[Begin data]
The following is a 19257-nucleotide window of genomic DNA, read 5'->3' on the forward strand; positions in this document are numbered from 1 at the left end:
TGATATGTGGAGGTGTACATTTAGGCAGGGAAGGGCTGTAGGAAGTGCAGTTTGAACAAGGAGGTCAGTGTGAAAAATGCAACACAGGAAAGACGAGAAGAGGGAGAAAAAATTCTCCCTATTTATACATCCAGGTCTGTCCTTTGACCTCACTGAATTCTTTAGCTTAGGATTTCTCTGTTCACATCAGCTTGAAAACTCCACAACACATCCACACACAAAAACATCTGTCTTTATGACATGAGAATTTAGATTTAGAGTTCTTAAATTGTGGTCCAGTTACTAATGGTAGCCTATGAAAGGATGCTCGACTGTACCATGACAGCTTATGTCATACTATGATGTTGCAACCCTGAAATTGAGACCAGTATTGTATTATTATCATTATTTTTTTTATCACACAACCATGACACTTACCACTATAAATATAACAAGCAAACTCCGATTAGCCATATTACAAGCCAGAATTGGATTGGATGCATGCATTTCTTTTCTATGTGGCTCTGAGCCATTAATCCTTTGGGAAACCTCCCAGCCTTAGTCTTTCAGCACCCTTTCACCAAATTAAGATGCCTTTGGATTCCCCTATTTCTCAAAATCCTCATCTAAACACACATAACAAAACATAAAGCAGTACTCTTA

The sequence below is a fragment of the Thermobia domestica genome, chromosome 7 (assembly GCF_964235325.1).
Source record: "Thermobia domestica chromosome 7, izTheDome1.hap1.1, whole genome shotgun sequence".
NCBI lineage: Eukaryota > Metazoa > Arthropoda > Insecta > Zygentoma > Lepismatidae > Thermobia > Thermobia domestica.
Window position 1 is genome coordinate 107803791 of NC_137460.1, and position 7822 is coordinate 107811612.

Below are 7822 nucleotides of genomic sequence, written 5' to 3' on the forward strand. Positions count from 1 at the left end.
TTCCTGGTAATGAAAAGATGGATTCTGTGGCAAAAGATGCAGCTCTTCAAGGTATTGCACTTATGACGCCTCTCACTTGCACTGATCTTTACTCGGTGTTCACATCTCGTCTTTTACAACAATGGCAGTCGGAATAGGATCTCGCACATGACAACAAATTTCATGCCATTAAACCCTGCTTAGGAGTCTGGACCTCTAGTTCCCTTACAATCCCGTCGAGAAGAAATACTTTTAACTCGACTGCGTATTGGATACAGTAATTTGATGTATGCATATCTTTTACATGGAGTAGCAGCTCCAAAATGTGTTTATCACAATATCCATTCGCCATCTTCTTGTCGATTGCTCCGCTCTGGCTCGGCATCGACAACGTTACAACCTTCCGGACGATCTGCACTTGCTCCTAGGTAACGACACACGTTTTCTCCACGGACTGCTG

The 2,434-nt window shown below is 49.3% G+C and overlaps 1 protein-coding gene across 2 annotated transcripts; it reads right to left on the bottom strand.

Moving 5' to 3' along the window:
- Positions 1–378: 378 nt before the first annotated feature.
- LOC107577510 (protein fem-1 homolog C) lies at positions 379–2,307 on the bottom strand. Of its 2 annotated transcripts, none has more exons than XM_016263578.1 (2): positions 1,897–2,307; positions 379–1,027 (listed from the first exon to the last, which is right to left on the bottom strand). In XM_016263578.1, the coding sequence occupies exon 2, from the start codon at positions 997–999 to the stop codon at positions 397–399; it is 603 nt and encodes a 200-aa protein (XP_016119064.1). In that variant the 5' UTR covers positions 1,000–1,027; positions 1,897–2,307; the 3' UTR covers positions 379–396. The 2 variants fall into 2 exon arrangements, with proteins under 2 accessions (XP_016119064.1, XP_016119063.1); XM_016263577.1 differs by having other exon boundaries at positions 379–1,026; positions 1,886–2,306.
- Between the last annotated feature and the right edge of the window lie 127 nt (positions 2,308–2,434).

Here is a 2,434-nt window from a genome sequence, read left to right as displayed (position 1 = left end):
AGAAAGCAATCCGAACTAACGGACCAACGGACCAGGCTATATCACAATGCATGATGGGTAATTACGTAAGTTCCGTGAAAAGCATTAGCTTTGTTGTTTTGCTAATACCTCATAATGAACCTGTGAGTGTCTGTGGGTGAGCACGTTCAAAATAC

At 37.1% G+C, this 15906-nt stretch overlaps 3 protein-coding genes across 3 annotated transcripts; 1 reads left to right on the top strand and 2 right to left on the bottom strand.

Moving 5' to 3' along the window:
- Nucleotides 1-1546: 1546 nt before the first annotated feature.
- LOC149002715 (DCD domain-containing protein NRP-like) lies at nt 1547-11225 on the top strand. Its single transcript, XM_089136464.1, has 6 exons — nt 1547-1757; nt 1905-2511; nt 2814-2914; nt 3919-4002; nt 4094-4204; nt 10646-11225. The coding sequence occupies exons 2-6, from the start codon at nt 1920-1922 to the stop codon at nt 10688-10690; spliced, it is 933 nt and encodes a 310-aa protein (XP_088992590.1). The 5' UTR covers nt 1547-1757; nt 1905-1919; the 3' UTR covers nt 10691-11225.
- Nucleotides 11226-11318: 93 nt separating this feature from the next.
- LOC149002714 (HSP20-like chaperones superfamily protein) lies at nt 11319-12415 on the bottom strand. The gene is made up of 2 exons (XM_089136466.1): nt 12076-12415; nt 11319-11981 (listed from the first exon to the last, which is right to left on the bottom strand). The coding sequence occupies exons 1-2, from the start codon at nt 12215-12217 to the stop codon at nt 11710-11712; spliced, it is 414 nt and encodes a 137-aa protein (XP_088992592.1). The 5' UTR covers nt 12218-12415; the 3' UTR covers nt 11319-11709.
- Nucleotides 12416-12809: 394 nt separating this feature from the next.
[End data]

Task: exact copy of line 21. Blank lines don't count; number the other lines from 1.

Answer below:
- LOC149002714 (HSP20-like chaperones superfamily protein) lies at nt 11319-12415 on the bottom strand. The gene is made up of 2 exons (XM_089136466.1): nt 12076-12415; nt 11319-11981 (listed from the first exon to the last, which is right to left on the bottom strand). The coding sequence occupies exons 1-2, from the start codon at nt 12215-12217 to the stop codon at nt 11710-11712; spliced, it is 414 nt and encodes a 137-aa protein (XP_088992592.1). The 5' UTR covers nt 12218-12415; the 3' UTR covers nt 11319-11709.